I don't get the purposes of the disciplined badge. Why would someone delete a good answer where he has been awarded 3 up-votes, and why should he be marked as "disciplined" for doing so?

  • 17
    They seek the disciplined badge because of masochistic tendencies.
    – Nosredna
    Commented Jul 21, 2009 at 2:21
  • Can I get a copy of this badge? Commented Feb 5, 2010 at 21:13
  • 18
    @Evan: first you have to have a post that got 3 upvotes.
    – Ether
    Commented Feb 5, 2010 at 23:13

7 Answers 7


It's disciplined because you delete the post even though you will lose rep by doing so - i.e. you actually care more about answer correctness and relevance than rep (or, as smackfu says, you care enough about badges that it pushes you over the line (gives you enough incentive to delete your answer, knowing you will get an extra badge out of it).

  • 2
    Aha, here is the catch I didn't know. If you delete the answer, you loose the rep points. Commented Jul 21, 2009 at 0:59
  • 79
    OR, you care more about badges than rep or answer correctness, so you delete a good answer just to get the badge. Commented Jul 21, 2009 at 1:11
  • 3
    @smackfu I like badges :) Commented Jul 21, 2009 at 1:18
  • 25
    @smackfu: I believe that removing potentially precious information for any future reader just to obtain a badge is not a good idea. Commented Jul 21, 2009 at 1:37
  • 1
    @smackfu :-))) I felt off chair laughing... Stefano, don't try to ruin an excellent joke :)
    – Tomas
    Commented Apr 2, 2012 at 23:19
  • A lot of bronze badges are intentionally designed to be gamed. This one is probably an exception, but for a couple of different reasons, I'd say there's nothing wrong with gaming it one time like how smackfu mentioned.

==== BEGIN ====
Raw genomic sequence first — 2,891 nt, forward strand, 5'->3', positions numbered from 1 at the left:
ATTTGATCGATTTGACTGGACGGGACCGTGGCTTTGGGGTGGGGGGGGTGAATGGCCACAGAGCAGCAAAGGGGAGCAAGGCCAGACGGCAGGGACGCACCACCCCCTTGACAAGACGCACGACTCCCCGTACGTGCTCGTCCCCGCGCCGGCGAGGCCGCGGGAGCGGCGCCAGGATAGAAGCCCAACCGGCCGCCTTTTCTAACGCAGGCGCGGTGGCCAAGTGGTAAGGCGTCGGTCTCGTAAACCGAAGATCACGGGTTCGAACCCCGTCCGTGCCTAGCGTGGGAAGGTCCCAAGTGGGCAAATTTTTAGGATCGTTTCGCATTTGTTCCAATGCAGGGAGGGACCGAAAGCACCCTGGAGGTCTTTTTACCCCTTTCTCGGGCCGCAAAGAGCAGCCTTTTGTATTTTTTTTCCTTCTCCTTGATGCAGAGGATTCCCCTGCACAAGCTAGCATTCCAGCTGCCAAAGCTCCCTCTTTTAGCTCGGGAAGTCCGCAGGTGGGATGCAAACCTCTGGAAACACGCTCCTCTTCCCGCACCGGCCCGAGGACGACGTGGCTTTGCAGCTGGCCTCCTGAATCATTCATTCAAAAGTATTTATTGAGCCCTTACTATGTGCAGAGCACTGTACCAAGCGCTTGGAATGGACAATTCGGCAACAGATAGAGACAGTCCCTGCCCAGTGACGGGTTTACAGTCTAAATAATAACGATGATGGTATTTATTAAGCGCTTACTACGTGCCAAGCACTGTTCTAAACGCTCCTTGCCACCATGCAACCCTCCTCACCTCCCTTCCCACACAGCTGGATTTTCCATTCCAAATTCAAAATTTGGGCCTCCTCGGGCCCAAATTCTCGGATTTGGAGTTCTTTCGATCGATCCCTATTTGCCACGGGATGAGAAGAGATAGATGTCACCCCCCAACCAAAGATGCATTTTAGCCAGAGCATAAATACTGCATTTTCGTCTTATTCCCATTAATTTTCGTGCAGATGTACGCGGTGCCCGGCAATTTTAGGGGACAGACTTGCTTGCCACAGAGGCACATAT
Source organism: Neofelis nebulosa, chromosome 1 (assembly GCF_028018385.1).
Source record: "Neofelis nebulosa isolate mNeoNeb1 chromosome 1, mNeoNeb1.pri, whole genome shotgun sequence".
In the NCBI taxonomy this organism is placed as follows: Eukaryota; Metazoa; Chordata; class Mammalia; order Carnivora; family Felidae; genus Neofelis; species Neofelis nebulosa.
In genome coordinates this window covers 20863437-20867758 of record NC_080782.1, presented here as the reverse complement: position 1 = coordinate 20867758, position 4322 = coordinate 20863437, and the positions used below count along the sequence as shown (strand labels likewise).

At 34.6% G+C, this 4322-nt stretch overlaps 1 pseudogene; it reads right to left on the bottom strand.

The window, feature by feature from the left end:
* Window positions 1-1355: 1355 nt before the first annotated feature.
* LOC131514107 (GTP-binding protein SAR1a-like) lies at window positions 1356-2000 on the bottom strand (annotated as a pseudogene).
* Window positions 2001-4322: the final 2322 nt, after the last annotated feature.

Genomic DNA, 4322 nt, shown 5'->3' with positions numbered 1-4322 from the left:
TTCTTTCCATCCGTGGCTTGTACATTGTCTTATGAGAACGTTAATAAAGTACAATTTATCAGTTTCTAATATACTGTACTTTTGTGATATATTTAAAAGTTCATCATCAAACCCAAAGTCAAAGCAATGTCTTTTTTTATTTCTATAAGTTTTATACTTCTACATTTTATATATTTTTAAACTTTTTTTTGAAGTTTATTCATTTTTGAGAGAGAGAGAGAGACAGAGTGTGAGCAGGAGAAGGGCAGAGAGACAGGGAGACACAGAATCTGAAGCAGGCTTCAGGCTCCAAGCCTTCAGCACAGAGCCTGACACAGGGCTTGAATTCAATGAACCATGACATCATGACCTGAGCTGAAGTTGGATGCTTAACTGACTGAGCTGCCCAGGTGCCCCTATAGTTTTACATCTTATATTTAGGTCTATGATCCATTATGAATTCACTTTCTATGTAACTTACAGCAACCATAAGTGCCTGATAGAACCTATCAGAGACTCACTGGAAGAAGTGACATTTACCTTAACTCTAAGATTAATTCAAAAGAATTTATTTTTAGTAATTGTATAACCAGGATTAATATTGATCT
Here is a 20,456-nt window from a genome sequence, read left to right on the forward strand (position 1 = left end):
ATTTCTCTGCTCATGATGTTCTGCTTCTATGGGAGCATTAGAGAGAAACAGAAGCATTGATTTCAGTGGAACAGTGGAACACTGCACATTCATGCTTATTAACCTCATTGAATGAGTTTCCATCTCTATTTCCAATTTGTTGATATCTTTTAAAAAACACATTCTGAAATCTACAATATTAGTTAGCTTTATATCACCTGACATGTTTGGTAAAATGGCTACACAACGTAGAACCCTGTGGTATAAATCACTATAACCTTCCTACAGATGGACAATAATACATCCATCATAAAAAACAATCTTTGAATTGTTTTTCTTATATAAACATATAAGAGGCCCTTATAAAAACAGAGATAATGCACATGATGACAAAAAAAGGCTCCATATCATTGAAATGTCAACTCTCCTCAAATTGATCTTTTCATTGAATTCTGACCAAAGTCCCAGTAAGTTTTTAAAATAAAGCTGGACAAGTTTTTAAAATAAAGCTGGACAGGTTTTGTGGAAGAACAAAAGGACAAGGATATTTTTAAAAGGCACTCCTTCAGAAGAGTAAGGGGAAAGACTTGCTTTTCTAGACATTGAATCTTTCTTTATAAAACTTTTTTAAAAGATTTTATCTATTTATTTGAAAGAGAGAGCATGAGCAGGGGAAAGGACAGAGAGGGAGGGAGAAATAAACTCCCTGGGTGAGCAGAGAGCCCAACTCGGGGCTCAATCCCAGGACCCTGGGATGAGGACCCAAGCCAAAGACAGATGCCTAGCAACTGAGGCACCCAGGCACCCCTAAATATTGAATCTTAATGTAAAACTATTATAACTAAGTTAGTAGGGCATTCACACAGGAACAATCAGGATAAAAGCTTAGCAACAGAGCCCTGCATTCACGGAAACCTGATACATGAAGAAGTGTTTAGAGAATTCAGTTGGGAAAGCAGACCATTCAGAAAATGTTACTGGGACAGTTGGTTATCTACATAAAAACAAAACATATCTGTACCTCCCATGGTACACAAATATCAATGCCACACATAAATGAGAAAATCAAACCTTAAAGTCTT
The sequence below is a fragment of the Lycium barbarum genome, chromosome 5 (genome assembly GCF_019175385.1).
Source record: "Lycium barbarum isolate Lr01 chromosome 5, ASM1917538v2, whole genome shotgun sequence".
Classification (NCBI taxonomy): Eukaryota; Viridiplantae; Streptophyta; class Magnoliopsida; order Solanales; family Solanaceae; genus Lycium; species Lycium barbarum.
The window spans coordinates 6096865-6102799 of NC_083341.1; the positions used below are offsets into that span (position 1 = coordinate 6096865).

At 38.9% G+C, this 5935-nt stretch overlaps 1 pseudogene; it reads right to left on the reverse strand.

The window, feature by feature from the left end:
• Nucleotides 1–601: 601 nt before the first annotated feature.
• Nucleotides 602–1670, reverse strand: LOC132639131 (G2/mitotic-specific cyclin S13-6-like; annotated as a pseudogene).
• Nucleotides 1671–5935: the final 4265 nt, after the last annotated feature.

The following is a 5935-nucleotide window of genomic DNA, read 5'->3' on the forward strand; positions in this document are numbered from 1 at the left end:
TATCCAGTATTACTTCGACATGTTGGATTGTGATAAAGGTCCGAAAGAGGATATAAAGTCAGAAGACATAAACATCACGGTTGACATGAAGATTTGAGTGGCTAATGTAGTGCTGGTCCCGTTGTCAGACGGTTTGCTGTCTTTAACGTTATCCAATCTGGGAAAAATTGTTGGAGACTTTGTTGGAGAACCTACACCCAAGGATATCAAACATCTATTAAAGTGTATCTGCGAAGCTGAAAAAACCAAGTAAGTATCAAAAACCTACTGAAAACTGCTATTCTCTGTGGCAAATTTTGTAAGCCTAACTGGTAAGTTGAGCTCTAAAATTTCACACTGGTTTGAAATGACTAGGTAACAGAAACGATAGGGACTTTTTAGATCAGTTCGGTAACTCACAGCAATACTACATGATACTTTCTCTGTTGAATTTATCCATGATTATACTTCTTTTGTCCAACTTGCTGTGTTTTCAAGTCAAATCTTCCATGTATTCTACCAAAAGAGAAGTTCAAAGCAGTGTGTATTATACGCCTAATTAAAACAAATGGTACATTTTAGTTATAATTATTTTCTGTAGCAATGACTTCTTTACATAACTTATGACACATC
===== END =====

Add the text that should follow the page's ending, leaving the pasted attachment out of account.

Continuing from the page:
– user236578
    Commented Dec 17, 2013 at 14:21
  • 2
    @smackfu: removing obsoleted information is a great way to not waste future readers' time. Commented Feb 14, 2014 at 0:42
  • What is meant by post ? Questions only or Answer and Questions? Commented Feb 24, 2020 at 14:39
  • And what if after geting the badge you undelete the post?
    – convert
    Commented Jun 4, 2022 at 18:00

Here's a scenario I've been in many times: I post a quick answer to a question. It's accurate and reasonably helpful, and therefore collects several up-votes. Then someone else posts their answer... The extra time they spent on it clearly shows: it's comprehensive, easy to read, links to tangential-related information, includes good code samples...

And so I delete mine and up-vote the new answer. Maybe edit it a bit, to include something from mine that I feel would benefit it.

End result: the question gets a single, solid answer. The other guy is rewarded for the extra effort he put into it. I'm rewarded with... the satisfaction of a job well done.

And maybe a badge...

  • 7
    Another scenario: a poll type question receives two (or more) answers which are (almost) exactly the same, posted about the same time and both getting upvotes. Now, as keeping both adds absolutely no value at the end of the day, the "disciplined" thing to do for the poster of the less popular answer would be to delete his post, and upvote the other instead.
    – Jonik
    Commented Jul 21, 2009 at 7:43
  • 1
    Uh, here's a perfect example of an answer that should be deleted, and which would earn the badge for its author: superuser.com/questions/1191/must-have-mac-os-x-software/…
    – Jonik
    Commented Jul 22, 2009 at 19:45
  • 2
    Sometimes a shorter answer that provides less information still provides some of the important information clearer than a longer, more complete answer. In these cases, it makes sense to keep your shorter, less awesome answer--it is useful to the community even in the face of a longer, overall-better answer. (This is not always the case--sometimes it does make sense to delete an answer, of course.) Commented Feb 14, 2013 at 14:50